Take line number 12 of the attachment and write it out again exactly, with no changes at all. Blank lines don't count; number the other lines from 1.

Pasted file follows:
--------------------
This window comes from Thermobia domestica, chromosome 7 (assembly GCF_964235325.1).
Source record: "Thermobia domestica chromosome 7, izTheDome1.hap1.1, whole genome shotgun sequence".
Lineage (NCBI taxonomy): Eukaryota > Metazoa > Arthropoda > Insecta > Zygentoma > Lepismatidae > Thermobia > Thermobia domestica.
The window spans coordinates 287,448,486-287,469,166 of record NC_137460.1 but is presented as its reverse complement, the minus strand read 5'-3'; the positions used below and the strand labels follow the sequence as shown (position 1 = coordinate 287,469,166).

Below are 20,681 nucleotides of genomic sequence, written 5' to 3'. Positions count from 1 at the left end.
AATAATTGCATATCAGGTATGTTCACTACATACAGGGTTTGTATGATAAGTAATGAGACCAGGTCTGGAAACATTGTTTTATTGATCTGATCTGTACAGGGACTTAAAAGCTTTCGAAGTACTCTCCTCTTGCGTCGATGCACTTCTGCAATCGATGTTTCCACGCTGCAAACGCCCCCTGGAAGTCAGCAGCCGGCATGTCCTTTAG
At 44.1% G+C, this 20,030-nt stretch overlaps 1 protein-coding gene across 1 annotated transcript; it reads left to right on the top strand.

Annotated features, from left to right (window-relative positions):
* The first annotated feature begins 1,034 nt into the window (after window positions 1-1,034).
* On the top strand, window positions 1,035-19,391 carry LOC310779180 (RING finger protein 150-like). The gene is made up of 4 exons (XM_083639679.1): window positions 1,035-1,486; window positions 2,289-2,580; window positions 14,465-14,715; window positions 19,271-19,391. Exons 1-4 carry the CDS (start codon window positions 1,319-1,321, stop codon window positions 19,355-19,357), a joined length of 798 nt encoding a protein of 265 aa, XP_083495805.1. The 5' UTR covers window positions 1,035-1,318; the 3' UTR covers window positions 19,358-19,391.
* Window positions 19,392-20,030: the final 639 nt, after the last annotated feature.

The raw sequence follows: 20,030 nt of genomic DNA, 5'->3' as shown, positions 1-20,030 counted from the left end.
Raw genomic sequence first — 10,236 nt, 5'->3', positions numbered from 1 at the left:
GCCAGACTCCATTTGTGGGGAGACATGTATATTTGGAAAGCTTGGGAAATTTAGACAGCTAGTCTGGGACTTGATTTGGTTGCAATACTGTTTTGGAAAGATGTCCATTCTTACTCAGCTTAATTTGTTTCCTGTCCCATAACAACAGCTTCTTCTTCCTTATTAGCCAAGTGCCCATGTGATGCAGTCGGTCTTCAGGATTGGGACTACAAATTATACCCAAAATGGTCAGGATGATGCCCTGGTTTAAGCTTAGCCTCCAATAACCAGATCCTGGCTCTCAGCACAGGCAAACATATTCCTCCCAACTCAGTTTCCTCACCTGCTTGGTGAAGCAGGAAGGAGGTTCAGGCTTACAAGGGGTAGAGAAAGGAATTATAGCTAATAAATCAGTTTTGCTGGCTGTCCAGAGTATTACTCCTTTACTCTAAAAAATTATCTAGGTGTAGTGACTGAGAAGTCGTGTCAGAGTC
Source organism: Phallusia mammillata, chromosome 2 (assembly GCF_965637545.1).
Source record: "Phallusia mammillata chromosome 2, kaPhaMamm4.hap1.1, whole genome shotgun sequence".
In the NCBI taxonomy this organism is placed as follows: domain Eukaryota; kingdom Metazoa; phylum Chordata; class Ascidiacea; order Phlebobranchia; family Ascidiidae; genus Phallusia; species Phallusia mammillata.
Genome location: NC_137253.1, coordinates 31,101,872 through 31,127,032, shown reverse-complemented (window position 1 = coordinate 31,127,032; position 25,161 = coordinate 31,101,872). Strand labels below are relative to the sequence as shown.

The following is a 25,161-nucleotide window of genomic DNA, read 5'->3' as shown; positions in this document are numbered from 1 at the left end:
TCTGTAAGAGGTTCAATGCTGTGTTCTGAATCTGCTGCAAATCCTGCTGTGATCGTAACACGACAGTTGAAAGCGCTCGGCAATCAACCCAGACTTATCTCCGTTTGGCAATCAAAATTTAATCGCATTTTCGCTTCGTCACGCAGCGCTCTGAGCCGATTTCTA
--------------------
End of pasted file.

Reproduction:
The raw sequence follows: 20,030 nt of genomic DNA, 5'->3' as shown, positions 1-20,030 counted from the left end.